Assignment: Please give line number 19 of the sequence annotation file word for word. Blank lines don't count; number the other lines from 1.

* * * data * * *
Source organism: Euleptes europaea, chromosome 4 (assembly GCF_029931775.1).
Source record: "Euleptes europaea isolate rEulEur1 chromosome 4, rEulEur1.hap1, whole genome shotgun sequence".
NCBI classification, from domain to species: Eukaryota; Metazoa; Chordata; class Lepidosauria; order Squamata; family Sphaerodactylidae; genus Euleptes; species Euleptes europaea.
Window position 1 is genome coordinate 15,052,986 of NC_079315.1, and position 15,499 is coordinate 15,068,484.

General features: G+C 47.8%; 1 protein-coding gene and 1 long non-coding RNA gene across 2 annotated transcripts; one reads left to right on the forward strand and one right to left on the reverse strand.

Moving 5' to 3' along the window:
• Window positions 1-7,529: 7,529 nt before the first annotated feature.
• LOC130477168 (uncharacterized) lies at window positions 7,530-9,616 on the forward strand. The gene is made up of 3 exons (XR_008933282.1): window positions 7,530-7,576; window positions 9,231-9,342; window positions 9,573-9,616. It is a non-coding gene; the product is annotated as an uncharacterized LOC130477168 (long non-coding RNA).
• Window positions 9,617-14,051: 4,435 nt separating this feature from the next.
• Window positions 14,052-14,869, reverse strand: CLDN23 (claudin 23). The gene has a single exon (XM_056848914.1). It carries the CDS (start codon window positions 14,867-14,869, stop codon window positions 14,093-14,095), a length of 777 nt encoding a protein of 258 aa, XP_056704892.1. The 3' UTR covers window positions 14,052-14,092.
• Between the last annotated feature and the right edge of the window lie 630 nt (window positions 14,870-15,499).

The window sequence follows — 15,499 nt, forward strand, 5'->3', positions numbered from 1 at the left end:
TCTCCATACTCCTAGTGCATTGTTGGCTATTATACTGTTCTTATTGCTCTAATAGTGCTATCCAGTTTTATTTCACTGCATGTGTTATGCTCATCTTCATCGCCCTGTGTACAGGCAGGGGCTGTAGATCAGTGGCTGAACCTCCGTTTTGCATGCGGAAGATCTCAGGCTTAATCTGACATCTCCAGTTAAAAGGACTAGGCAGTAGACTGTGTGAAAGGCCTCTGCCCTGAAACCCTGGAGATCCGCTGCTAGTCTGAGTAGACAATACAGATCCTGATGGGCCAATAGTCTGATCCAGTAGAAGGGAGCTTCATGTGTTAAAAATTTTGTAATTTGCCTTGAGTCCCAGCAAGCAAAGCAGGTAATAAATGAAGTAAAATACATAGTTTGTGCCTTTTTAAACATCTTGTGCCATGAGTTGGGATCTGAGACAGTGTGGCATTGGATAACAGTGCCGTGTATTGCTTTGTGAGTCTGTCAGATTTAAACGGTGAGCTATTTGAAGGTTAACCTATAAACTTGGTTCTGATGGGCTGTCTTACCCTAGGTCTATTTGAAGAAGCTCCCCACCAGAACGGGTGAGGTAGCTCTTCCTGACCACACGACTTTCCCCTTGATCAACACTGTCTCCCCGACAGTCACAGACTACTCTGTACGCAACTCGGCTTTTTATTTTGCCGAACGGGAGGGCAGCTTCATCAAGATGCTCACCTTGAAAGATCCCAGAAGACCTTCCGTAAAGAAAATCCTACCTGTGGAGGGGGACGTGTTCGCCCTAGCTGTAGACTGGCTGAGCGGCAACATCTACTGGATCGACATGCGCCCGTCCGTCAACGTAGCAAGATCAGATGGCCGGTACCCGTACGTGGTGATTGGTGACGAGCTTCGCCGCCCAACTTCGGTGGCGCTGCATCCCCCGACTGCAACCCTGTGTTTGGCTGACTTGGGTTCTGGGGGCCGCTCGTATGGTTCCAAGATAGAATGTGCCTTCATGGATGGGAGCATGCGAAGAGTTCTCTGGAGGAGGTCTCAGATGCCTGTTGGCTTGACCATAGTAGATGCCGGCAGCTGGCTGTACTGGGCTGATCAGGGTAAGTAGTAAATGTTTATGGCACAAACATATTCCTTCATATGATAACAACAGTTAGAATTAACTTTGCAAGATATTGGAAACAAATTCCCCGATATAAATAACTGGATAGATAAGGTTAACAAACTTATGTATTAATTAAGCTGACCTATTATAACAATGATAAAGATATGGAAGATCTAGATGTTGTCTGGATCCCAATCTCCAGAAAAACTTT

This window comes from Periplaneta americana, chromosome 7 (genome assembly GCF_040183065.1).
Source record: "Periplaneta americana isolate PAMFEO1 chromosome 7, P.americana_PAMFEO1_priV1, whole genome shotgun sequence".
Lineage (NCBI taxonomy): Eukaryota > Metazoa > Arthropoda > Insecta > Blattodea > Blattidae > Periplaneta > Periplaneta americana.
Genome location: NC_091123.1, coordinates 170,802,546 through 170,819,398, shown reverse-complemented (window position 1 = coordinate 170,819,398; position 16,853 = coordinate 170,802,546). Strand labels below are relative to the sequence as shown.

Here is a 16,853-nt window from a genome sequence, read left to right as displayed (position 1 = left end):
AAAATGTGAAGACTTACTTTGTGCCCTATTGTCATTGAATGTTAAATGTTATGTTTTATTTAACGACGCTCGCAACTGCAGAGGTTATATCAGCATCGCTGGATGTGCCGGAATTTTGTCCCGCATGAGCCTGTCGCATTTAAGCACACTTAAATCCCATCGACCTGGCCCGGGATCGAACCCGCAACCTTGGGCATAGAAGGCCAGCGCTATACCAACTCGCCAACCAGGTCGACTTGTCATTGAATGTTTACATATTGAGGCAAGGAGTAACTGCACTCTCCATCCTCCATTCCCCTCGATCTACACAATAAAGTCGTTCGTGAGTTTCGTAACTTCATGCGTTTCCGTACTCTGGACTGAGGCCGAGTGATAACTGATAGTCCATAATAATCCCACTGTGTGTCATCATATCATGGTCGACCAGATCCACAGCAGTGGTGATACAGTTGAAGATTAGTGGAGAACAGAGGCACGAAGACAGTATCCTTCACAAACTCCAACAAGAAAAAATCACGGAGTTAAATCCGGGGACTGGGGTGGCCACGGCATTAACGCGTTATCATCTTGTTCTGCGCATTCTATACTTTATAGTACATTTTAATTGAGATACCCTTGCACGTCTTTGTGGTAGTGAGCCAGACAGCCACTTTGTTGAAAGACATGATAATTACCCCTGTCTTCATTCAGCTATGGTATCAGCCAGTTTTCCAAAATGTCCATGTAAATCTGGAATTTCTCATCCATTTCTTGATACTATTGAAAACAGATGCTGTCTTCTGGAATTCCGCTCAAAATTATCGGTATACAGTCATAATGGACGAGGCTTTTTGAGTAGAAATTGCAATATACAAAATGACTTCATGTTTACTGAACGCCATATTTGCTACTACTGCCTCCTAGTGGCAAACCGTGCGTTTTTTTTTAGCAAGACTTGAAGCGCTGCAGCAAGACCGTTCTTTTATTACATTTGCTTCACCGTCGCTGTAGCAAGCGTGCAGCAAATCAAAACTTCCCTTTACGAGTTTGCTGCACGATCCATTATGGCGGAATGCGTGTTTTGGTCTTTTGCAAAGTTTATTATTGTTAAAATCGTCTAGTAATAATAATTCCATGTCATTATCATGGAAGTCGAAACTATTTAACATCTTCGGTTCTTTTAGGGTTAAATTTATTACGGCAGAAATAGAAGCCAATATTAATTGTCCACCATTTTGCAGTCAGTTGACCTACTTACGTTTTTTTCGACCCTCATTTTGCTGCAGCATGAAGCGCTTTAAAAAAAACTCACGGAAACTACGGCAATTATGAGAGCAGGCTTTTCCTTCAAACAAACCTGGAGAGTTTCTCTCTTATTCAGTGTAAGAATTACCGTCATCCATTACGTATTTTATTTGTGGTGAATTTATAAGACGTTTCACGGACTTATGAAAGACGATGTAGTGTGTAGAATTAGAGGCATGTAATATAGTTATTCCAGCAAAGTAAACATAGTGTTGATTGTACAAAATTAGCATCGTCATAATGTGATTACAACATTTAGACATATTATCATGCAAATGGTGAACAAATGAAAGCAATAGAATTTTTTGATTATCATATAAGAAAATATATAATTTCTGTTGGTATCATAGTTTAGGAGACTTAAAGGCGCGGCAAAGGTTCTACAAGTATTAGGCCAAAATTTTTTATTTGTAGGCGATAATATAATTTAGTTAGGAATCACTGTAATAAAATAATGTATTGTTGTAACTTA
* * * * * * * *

AAAATGTGAAGACTTACTTTGTGCCCTATTGTCATTGAATGTTAAATGTTATGTTTTATTTAACGACGCTCGCAACTGCAGAGGTTATATCAGCATCGCTGGATGTGCCGGAATTTTGTCCCGCATGAGCCTGTCGCATTTAAGCACACTTAAATCCCATCGACCTGGCCCGGGATCGAACCCGCAACCTTGGGCATAGAAGGCCAGCGCTATACCAACTCGCCAACCAGGTCGACTTGTCATTGAATGTTTACATATTGAGGCAAGGAGTAACTGCACTCTCCATCCTCCATTCCCCTCGATCTACACAATAAAGTCGTTCGTGAGTTTCGTAACTTCATGCGTTTCCGTACTCTGGACTGAGGCCGAGTGATAACTGATAGTCCATAATAATCCCACTGTGTGTCATCATATCATGGTCGACCAGATCCACAGCAGTGGTGATACAGTTGAAGATTAGTGGAGAACAGAGGCACGAAGACAGTATCCTTCACAAACTCCAACAAGAAAAAATCACGGAGTTAAATCCGGGGACTGGGGTGGCCACGGCATTAACGCGTTATCATCTTGTTCTGCGCATTCTATACTTTATAGTACATTTTAATTGAGATACCCTTGCACGTCTTTGTGGTAGTGAGCCAGACAGCCACTTTGTTGAAAGACATGATAATTACCCCTGTCTTCATTCAGCTATGGTATCAGCCAGTTTTCCAAAATGTCCATGTAAATCTGGAATTTCTCATCCATTTCTTGATACTATTGAAAACAGATGCTGTCTTCTGGAATTCCGCTCAAAATTATCGGTATACAGTCATAATGGACGAGGCTTTTTGAGTAGAAATTGCAATATACAAAATGACTTCATGTTTACTGAACGCCATATTTGCTACTACTGCCTCCTAGTGGCAAACCGTGCGTTTTTTTTTAGCAAGACTTGAAGCGCTGCAGCAAGACCGTTCTTTTATTACATTTGCTTCACCGTCGCTGTAGCAAGCGTGCAGCAAATCAAAACTTCCCTTTACGAGTTTGCTGCACGATCCATTATGGCGGAATGCGTGTTTTGGTCTTTTGCAAAGTTTATTATTGTTAAAATCGTCTAGTAATAATAATTCCATGTCATTATCATGGAAGTCGAAACTATTTAACATCTTCGGTTCTTTTAGGGTTAAATTTATTACGGCAGAAATAGAAGCCAATATTAATTGTCCACCATTTTGCAGTCAGTTGACCTACTTACGTTTTTTTCGACCCTCATTTTGCTGCAGCATGAAGCGCTTTAAAAAAAACTCACGGAAACTACGGCAATTATGAGAGCAGGCTTTTCCTTCAAACAAACCTGGAGAGTTTCTCTCTTATTCAGTGTAAGAATTACCGTCATCCATTACGTATTTTATTTGTGGTGAATTTATAAGACGTTTCACGGACTTATGAAAGACGATGTAGTGTGTAGAATTAGAGGCATGTAATATAGTTATTCCAGCAAAGTAAACATAGTGTTGATTGTACAAAATTAGCATCGTCATAATGTGATTACAACATTTAGACATATTATCATGCAAATGGTGAACAAATGAAAGCAATAGAATTTTTTGATTATCATATAAGAAAATATATAATTTCTGTTGGTATCATAGTTTAGGAGACTTAAAGGCGCGGCAAAGGTTCTACAAGTATTAGGCCAAAATTTTTTATTTGTAGGCGATAATATAATTTAGTTAGGAATCACTGTAATAAAATAATGTATTGTTGTAACTTA